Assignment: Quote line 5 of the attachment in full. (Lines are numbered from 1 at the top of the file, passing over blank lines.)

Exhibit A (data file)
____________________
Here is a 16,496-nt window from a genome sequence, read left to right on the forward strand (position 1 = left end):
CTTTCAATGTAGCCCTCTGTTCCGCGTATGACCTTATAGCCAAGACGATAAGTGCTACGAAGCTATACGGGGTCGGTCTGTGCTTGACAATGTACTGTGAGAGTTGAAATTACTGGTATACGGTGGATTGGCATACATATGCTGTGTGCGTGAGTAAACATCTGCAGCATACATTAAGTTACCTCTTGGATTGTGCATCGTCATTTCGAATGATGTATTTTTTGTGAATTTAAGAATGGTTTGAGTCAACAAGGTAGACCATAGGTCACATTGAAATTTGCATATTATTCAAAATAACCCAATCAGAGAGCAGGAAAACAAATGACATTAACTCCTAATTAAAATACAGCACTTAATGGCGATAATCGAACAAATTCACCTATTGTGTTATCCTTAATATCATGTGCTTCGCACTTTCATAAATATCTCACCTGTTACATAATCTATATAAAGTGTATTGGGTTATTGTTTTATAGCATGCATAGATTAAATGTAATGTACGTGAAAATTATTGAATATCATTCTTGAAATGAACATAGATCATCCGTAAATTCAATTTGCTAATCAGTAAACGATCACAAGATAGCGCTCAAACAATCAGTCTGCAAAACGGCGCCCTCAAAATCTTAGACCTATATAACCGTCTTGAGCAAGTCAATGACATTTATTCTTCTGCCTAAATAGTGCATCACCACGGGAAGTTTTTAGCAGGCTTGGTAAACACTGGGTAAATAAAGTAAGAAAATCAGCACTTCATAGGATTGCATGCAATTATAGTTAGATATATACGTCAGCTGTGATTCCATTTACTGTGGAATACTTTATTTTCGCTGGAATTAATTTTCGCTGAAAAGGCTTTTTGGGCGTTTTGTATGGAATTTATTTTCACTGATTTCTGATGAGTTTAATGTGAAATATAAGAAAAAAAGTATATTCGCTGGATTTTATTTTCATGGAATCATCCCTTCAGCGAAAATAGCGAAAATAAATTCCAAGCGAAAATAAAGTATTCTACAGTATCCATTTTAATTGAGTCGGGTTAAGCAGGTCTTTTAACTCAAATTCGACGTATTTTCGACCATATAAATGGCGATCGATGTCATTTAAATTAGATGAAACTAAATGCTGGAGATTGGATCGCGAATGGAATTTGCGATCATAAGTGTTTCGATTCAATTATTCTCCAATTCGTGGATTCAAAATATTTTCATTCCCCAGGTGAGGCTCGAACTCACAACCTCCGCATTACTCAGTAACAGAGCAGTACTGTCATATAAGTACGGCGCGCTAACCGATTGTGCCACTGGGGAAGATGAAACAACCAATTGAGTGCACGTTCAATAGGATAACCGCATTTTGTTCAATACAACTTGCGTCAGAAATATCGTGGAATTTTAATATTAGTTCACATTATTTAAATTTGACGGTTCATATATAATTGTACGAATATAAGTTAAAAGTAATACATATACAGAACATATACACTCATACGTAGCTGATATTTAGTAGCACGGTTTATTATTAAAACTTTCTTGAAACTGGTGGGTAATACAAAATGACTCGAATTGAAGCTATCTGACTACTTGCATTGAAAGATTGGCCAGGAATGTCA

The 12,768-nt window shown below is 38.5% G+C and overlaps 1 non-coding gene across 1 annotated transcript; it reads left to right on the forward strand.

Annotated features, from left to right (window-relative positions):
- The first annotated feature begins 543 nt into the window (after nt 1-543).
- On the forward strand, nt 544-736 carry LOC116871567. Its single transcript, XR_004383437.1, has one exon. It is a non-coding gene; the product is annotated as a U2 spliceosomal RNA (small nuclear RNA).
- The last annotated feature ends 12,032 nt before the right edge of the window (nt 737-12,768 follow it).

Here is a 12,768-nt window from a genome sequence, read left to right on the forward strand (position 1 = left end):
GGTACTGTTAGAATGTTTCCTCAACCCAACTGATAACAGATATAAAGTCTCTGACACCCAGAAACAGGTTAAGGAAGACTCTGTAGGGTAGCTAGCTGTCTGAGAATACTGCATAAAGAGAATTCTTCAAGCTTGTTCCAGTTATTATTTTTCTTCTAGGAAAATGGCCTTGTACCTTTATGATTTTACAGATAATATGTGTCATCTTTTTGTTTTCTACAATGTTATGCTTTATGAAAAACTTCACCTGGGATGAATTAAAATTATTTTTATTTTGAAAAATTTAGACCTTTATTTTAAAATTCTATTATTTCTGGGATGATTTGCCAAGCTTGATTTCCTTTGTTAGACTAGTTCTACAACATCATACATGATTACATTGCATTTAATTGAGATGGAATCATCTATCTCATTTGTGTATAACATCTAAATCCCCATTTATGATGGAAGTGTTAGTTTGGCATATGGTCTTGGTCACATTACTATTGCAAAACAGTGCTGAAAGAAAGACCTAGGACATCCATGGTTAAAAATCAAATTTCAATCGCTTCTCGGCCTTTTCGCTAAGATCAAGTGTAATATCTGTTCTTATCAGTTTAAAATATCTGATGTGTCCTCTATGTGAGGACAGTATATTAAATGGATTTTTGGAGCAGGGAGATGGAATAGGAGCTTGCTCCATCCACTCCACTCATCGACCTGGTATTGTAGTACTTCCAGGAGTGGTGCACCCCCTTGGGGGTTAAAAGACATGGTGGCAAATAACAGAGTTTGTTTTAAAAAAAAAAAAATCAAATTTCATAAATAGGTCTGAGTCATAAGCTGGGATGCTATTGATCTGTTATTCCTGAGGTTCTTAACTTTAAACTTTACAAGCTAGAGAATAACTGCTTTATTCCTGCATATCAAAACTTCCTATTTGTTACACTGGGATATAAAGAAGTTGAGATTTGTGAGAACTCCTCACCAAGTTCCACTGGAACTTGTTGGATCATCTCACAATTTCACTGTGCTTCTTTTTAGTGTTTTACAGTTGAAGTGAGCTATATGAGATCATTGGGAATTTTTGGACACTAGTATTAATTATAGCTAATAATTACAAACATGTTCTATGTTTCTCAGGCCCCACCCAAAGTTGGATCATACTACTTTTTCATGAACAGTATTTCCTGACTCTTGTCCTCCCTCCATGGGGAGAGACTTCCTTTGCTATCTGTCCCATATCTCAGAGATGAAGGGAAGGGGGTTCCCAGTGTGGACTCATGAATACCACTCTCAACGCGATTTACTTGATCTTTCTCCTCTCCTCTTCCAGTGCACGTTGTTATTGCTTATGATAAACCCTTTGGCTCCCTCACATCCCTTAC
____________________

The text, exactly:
- The first annotated feature begins 543 nt into the window (after nt 1-543).